For example, before a customer calls your business, they might have found your website via a paid search ad, they then re-visit your site by typing your brand name into Google and then later convert via the telephone – which source should be attributed to the sale? The first or the last click?
If you were to track the organic visit as what drove the phone call, you would be severely mis-attributing your leads and missing valuable data essential for improving ROI. If you work at an agency, this could be damaging your client’s marketing campaigns and negatively impacting their bottom line. Implementing website and call tracking software is the only way that business and agencies can track exactly what prospects are doing on their website before they pick up the phone.
Mediahawk, who are website and call tracking software providers say that marketing agencies are their biggest clients, and it’s because the software’s analytics is helping them to prove to their clients which marketing is providing the most sales and the best return on investment. So, if you’re in charge of another business’ campaigns, a full lead generation picture is all the more important to help you prove your worth as a marketer!
5. Not attributing telephone call data
For 65% of businesses, the telephone remains a vital part of the consumer journey. In order for you, the marketer, whether you’re working on your business’ own campaigns or your clients, you need to know what is driving prospects to call. Are they finding the checkout process to complicated? Do they need reassurance from a sales agent before they commit to purchase? And more importantly, which marketing drove the call.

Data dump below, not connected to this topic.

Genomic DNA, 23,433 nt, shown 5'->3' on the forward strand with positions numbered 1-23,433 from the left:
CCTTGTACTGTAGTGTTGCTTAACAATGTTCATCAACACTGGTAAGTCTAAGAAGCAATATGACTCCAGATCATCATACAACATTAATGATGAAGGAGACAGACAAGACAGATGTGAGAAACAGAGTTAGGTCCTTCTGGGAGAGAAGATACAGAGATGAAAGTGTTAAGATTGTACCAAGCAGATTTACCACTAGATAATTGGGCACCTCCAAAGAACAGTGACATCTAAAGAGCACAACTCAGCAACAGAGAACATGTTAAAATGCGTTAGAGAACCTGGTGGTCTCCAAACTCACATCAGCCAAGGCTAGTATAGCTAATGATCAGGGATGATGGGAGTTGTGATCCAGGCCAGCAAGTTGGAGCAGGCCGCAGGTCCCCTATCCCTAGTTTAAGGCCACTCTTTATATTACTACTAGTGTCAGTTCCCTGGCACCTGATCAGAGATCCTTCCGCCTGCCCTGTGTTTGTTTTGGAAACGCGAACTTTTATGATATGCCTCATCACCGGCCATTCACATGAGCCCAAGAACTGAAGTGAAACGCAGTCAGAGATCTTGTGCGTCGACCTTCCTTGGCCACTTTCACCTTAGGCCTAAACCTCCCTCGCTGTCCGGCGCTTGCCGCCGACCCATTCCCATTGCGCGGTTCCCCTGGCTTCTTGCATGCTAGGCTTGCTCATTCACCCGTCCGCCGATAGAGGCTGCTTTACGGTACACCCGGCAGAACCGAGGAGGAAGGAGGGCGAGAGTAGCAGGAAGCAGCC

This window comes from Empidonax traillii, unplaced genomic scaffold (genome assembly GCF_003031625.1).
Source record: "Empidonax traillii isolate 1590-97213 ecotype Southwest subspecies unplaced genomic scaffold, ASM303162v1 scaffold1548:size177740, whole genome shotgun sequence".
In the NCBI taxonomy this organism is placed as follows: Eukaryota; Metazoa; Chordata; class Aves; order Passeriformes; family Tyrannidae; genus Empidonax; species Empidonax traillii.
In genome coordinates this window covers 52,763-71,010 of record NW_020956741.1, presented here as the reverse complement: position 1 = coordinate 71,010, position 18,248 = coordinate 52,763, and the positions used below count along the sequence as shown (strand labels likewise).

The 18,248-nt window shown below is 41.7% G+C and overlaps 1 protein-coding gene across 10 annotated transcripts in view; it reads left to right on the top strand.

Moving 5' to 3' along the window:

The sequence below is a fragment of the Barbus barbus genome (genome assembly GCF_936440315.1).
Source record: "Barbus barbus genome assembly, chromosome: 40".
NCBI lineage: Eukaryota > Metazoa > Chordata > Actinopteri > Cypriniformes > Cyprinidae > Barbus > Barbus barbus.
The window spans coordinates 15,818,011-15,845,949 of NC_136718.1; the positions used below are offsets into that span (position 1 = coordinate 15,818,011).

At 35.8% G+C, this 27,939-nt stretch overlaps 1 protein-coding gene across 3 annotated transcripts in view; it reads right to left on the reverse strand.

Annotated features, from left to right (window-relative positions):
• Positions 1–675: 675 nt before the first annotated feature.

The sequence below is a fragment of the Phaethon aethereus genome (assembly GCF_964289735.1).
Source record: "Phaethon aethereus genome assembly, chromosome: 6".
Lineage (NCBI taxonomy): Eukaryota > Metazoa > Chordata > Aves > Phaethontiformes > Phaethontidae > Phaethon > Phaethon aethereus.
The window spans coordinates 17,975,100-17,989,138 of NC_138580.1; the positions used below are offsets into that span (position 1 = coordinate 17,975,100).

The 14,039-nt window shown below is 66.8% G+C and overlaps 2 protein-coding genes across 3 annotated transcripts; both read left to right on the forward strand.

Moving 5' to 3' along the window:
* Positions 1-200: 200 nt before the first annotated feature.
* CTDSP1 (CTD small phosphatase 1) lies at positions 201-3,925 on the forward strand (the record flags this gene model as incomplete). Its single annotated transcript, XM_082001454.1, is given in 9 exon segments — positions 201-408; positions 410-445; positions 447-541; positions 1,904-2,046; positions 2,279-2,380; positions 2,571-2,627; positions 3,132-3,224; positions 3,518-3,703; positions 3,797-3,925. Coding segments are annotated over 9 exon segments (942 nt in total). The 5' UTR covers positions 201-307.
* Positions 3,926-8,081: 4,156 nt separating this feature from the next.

Without some form of website and call tracking software, businesses would not be able to answer these questions, leaving them with data that is unrepresentative of their true sales and lead generation.
6. Not driving action
To influence customers we need to understand the barriers at each step of the journey and how to amend them, the specific role of each step, and most importantly, the desired action we want the customer to take.
For example, you might be creating killer content on your blog, but when a visitor is through reading your articles, where are you directing them? A link back to a relevant service or a product page helps to gently ease consumers through the sales cycle, so make sure you have actions to drive your customer or potential customer to close the deal.
7. Not doing anything with the collected data
There’s a whole host of ways you can collect data from your customers. Your website, forms, purchases etc. Data is useless if you’re not using it. Ensuring you have the right technology to wisely use the data you are collecting is essential from the start. If the customer is filling you with information, take advantage of this opportunity.
Further data can be collected from interviews or surveys. Knowing your customers wants, needs and objectives is key to helping you define a solution.
If you can think of anymore rookie mistakes marketer’s make about the customer journey, let me know in the comments below.
Header image credit: https://www.flickr.com/photos/71267357@N06/